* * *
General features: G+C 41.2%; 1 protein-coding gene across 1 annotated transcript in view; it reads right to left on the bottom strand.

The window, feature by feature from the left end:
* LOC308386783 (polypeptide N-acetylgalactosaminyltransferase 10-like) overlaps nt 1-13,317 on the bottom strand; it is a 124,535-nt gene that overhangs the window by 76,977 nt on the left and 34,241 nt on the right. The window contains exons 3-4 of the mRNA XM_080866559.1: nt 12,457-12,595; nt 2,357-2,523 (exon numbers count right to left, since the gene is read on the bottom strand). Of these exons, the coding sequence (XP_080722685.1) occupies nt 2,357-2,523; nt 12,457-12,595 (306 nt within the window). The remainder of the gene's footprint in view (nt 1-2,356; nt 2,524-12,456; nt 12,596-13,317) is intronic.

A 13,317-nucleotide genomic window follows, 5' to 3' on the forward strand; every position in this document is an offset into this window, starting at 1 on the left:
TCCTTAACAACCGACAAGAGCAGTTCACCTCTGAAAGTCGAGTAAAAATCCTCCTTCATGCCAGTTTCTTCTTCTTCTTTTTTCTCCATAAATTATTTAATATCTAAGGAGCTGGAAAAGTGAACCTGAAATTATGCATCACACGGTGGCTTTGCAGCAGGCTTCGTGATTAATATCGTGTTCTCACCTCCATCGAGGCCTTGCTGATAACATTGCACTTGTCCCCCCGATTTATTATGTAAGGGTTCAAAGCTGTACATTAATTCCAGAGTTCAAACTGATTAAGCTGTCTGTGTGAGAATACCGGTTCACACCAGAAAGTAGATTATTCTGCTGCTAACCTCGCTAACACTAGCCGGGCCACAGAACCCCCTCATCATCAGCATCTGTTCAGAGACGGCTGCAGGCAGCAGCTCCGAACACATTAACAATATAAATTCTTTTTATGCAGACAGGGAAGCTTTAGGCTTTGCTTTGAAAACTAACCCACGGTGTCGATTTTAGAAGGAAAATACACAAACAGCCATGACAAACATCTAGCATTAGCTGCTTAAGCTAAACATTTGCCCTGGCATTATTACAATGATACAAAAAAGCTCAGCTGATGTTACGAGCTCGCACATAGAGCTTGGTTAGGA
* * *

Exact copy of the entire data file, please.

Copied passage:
General features: G+C 41.2%; 1 protein-coding gene across 1 annotated transcript in view; it reads right to left on the bottom strand.

The window, feature by feature from the left end:
* LOC308386783 (polypeptide N-acetylgalactosaminyltransferase 10-like) overlaps nt 1-13,317 on the bottom strand; it is a 124,535-nt gene that overhangs the window by 76,977 nt on the left and 34,241 nt on the right. The window contains exons 3-4 of the mRNA XM_080866559.1: nt 12,457-12,595; nt 2,357-2,523 (exon numbers count right to left, since the gene is read on the bottom strand). Of these exons, the coding sequence (XP_080722685.1) occupies nt 2,357-2,523; nt 12,457-12,595 (306 nt within the window). The remainder of the gene's footprint in view (nt 1-2,356; nt 2,524-12,456; nt 12,596-13,317) is intronic.

A 13,317-nucleotide genomic window follows, 5' to 3' on the forward strand; every position in this document is an offset into this window, starting at 1 on the left:
TCCTTAACAACCGACAAGAGCAGTTCACCTCTGAAAGTCGAGTAAAAATCCTCCTTCATGCCAGTTTCTTCTTCTTCTTTTTTCTCCATAAATTATTTAATATCTAAGGAGCTGGAAAAGTGAACCTGAAATTATGCATCACACGGTGGCTTTGCAGCAGGCTTCGTGATTAATATCGTGTTCTCACCTCCATCGAGGCCTTGCTGATAACATTGCACTTGTCCCCCCGATTTATTATGTAAGGGTTCAAAGCTGTACATTAATTCCAGAGTTCAAACTGATTAAGCTGTCTGTGTGAGAATACCGGTTCACACCAGAAAGTAGATTATTCTGCTGCTAACCTCGCTAACACTAGCCGGGCCACAGAACCCCCTCATCATCAGCATCTGTTCAGAGACGGCTGCAGGCAGCAGCTCCGAACACATTAACAATATAAATTCTTTTTATGCAGACAGGGAAGCTTTAGGCTTTGCTTTGAAAACTAACCCACGGTGTCGATTTTAGAAGGAAAATACACAAACAGCCATGACAAACATCTAGCATTAGCTGCTTAAGCTAAACATTTGCCCTGGCATTATTACAATGATACAAAAAAGCTCAGCTGATGTTACGAGCTCGCACATAGAGCTTGGTTAGGA